It’s Personal: Climate Change Affects Our Health

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Whether or not you realize it, climate change affects us all. When paired with natural and people-produced health stressors, climate change can weigh heavy on our physical and mental wellbeing.

As some existing threats intensify, others are just evolving. While not everyone is equally at risk, sooner or later we are all affected by our environment. Here are seven ways climate change impacts our personal well-being.

Air Pollution
Most of us have seen or experienced air pollution, and some people live within it every day. We may imagine a brown haze looming over a busy city, but air pollution comes in many forms, including manufacturing pollution, vehicle emissions, wildfires and more. What does this mean for our health? It’s considered a major trigger for issues such as decreased lung function, increased hospital admissions, emergency room visits for asthma and a rise in premature deaths. Nationwide, it is estimated that health-related costs of air pollution exceed $6.5 billion yearly.

As temperatures rise, so does the pollen count. New research shows that pollen season will only get worse with climate change. A recent study published in the Proceedings of the National Academy of Sciences shows the U.S. will see a 200 percent increase in total pollen this century if the world continues producing carbon dioxide emissions at high rates. If so, the spring pollen season will start earlier and last longer, impacting the economy through rising health care costs, missed work days and physical and mental strain.

Disasters, Storms, Wildfires
As the surface of the earth gets hotter, the chances of drought increase and the intensity of storms rises. As extra water vapor evaporates into the atmosphere, it becomes fuel for powerful storms. Additional heat in the atmosphere and warmer surface ocean temperatures can lead to bigger wind speeds in tropical storms. Rising sea levels expose locations not usually affected by the power of the ocean to the erosive forces of waves and currents.

Droughts and heat waves are increasing around the world, nearly doubling the total area where dry land may go ablaze. As a result, wildfires are increasing in frequency, size and intensity around the world, while smoke seasons are getting longer. What does this mean for us? Smoke from wildfires is responsible for tens to hundreds of thousands of premature deaths around the world each year, especially for those who are most vulnerable.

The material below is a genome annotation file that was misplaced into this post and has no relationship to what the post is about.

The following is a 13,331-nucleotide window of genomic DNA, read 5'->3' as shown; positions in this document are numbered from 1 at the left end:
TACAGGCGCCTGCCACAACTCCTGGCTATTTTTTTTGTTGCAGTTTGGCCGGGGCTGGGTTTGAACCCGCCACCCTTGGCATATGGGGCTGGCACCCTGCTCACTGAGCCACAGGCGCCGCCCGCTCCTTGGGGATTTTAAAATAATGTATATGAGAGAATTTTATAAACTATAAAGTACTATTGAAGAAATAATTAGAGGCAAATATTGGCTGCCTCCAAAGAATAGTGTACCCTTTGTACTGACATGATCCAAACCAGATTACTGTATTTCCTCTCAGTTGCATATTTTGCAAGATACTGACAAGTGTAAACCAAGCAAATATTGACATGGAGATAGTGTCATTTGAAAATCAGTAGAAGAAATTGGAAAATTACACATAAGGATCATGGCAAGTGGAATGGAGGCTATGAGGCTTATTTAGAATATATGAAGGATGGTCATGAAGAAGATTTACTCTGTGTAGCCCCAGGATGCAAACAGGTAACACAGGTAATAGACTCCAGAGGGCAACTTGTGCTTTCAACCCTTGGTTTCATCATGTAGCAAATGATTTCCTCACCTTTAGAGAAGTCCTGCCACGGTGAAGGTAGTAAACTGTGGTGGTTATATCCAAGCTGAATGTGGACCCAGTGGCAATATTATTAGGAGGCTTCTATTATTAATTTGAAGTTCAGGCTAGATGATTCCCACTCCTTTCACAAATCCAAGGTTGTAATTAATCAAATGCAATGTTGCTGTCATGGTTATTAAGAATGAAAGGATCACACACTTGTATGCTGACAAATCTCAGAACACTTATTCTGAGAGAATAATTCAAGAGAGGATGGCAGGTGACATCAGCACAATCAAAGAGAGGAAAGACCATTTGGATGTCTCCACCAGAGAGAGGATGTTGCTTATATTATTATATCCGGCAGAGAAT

Often, the emergence of diseases is linked to climate change. Weather extremes can provide the ideal conditions for infectious diseases to spread. As temperatures increase worldwide, sicknesses that once thrived in warmer regions are expanding to other climates.

Weather Extremes
Weather extremes disrupt our day-to-day health with excessively high temperatures, flooding and storms. Warmer average temperatures can mean shorter winters, hotter summers and more frequent flooding. These weather conditions tend to be more hospitable to mosquitoes and other vectors that can carry diseases. Neighborhoods with the fewest resources are most susceptible to extreme weather.

Food and Water Issues
In some parts of the world, we are already noticing the effects of climate change on the food and water systems. Higher temperatures can make crops even more vulnerable during dry periods. Certain species of insects and weeds benefit from hot weather and elevated CO2, increasing their ability to damage crops. This means smaller crops for farmers, less food available and an increase in pricing for consumers.

Mental Health
Aside from its effects on physical health, climate change can adversely affect mental health. Extreme weather events such as floods, droughts and fires can lead to psychological distress due to trauma, illness, loss of loved ones and property damage. A changing global climate can foster the mental health issues of stress, increased alcohol use, depression, anxiety and post-traumatic stress.

Prevention Offers Protection
Climate change is generating major environmental, physical and mental concerns, but experts say there is hope. Addressing the imminent food and water crises can be accomplished, but a great deal of work is needed. This would include a major re-evaluation of land use and agriculture worldwide. Preventive actions such as developing extreme weather early warning systems and improving water infrastructure can help reduce the severity of harmful climate impacts. But this can take us only so far.

Our behavior as consumers also needs to adjust, even if it seems small. Experts say increasing land productivity, wasting less food and encouraging more people to eat less meat can help. Buying local, carpooling and educating ourselves on our climate impact are also important. There are many actions that are available to us now that can help us cope with looming climate change issues. They just require immediate attention and the will to change.

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